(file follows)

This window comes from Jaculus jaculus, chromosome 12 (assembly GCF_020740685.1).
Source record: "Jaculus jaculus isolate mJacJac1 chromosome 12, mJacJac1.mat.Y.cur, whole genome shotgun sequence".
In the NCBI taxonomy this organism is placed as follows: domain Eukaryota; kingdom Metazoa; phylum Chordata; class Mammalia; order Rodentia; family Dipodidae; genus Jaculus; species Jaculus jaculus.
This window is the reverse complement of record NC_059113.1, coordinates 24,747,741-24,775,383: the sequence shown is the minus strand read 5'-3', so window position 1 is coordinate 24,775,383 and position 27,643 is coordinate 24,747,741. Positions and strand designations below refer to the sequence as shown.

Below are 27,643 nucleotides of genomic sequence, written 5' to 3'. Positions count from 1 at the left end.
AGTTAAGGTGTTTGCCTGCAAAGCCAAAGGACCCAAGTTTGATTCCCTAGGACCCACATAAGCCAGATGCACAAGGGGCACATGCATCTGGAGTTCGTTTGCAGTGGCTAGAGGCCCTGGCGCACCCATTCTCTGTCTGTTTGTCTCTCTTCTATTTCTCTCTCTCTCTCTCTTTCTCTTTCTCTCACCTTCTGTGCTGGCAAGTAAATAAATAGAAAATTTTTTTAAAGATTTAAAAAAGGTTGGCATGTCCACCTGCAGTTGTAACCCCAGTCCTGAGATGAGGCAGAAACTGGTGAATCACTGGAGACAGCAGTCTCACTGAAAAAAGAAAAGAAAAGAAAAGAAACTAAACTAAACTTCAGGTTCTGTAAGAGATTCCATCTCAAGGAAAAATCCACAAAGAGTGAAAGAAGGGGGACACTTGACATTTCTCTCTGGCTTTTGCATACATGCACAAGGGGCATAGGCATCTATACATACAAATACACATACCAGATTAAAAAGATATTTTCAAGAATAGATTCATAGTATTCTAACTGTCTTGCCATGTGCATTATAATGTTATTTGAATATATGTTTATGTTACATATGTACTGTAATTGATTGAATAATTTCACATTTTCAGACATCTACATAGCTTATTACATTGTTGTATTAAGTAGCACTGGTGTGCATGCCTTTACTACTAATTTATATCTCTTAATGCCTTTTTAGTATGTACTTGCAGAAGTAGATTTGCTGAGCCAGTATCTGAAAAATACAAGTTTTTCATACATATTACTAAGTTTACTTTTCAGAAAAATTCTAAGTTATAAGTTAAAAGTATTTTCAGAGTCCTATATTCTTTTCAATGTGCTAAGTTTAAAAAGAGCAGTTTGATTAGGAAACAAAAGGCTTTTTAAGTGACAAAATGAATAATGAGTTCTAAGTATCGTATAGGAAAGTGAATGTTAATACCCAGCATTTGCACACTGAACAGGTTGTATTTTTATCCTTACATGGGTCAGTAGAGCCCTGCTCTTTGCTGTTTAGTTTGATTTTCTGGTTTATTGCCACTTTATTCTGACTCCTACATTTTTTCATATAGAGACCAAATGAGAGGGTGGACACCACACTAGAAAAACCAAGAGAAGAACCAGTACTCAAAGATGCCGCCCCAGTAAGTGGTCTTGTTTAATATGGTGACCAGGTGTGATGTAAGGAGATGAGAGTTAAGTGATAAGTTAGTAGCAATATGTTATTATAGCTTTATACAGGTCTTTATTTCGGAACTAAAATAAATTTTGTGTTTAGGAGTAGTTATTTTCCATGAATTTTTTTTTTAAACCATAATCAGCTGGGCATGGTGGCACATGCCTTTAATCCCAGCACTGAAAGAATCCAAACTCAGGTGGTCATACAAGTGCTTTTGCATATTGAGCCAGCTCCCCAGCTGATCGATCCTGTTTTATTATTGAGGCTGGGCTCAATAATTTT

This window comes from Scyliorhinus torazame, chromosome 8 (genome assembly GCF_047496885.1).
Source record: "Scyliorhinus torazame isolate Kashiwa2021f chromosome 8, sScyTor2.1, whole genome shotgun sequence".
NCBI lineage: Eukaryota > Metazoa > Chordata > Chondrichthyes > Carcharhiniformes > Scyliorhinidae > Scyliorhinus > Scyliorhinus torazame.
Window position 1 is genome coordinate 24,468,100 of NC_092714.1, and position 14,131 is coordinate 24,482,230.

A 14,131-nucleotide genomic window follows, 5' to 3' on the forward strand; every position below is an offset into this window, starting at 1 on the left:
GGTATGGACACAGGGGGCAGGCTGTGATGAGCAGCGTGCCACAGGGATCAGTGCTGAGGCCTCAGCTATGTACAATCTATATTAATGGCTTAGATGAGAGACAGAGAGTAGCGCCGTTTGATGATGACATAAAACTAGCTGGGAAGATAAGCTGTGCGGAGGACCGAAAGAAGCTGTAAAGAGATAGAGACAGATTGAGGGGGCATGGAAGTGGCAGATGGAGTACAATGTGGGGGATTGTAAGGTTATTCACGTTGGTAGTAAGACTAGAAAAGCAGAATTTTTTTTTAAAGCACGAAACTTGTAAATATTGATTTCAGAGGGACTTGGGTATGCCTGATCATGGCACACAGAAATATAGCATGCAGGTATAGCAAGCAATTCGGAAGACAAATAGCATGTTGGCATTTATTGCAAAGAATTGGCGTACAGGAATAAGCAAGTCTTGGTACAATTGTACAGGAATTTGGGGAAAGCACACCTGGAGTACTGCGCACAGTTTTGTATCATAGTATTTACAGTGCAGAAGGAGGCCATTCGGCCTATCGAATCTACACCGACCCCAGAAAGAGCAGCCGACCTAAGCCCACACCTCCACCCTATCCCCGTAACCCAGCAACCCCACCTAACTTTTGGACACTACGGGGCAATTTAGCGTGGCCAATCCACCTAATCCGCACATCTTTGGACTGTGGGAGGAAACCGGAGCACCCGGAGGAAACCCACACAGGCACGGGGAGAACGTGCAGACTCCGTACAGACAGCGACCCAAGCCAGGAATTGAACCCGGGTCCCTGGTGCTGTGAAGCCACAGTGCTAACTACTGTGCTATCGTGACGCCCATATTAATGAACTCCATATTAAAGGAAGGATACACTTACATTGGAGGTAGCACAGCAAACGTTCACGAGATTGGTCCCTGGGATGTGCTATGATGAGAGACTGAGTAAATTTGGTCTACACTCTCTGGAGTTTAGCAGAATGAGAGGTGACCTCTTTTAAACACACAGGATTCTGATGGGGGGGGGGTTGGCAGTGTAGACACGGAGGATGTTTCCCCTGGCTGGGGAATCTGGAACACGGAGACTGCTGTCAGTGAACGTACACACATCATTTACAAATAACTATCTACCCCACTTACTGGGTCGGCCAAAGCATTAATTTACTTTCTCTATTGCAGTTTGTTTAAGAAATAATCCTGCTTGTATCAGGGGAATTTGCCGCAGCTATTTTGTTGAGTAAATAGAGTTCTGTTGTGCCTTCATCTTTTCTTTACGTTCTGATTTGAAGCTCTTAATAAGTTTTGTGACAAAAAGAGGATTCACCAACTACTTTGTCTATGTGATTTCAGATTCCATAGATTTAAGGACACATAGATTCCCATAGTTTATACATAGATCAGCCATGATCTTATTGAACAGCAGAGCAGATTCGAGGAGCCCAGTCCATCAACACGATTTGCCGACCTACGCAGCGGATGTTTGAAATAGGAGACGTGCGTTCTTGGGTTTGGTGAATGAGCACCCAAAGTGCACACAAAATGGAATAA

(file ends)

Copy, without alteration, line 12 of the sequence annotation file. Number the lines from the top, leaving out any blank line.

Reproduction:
GGTATGGACACAGGGGGCAGGCTGTGATGAGCAGCGTGCCACAGGGATCAGTGCTGAGGCCTCAGCTATGTACAATCTATATTAATGGCTTAGATGAGAGACAGAGAGTAGCGCCGTTTGATGATGACATAAAACTAGCTGGGAAGATAAGCTGTGCGGAGGACCGAAAGAAGCTGTAAAGAGATAGAGACAGATTGAGGGGGCATGGAAGTGGCAGATGGAGTACAATGTGGGGGATTGTAAGGTTATTCACGTTGGTAGTAAGACTAGAAAAGCAGAATTTTTTTTTAAAGCACGAAACTTGTAAATATTGATTTCAGAGGGACTTGGGTATGCCTGATCATGGCACACAGAAATATAGCATGCAGGTATAGCAAGCAATTCGGAAGACAAATAGCATGTTGGCATTTATTGCAAAGAATTGGCGTACAGGAATAAGCAAGTCTTGGTACAATTGTACAGGAATTTGGGGAAAGCACACCTGGAGTACTGCGCACAGTTTTGTATCATAGTATTTACAGTGCAGAAGGAGGCCATTCGGCCTATCGAATCTACACCGACCCCAGAAAGAGCAGCCGACCTAAGCCCACACCTCCACCCTATCCCCGTAACCCAGCAACCCCACCTAACTTTTGGACACTACGGGGCAATTTAGCGTGGCCAATCCACCTAATCCGCACATCTTTGGACTGTGGGAGGAAACCGGAGCACCCGGAGGAAACCCACACAGGCACGGGGAGAACGTGCAGACTCCGTACAGACAGCGACCCAAGCCAGGAATTGAACCCGGGTCCCTGGTGCTGTGAAGCCACAGTGCTAACTACTGTGCTATCGTGACGCCCATATTAATGAACTCCATATTAAAGGAAGGATACACTTACATTGGAGGTAGCACAGCAAACGTTCACGAGATTGGTCCCTGGGATGTGCTATGATGAGAGACTGAGTAAATTTGGTCTACACTCTCTGGAGTTTAGCAGAATGAGAGGTGACCTCTTTTAAACACACAGGATTCTGATGGGGGGGGGGTTGGCAGTGTAGACACGGAGGATGTTTCCCCTGGCTGGGGAATCTGGAACACGGAGACTGCTGTCAGTGAACGTACACACATCATTTACAAATAACTATCTACCCCACTTACTGGGTCGGCCAAAGCATTAATTTACTTTCTCTATTGCAGTTTGTTTAAGAAATAATCCTGCTTGTATCAGGGGAATTTGCCGCAGCTATTTTGTTGAGTAAATAGAGTTCTGTTGTGCCTTCATCTTTTCTTTACGTTCTGATTTGAAGCTCTTAATAAGTTTTGTGACAAAAAGAGGATTCACCAACTACTTTGTCTATGTGATTTCAGATTCCATAGATTTAAGGACACATAGATTCCCATAGTTTATACATAGATCAGCCATGATCTTATTGAACAGCAGAGCAGATTCGAGGAGCCCAGTCCATCAACACGATTTGCCGACCTACGCAGCGGATGTTTGAAATAGGAGACGTGCGTTCTTGGGTTTGGTGAATGAGCACCCAAAGTGCACACAAAATGGAATAA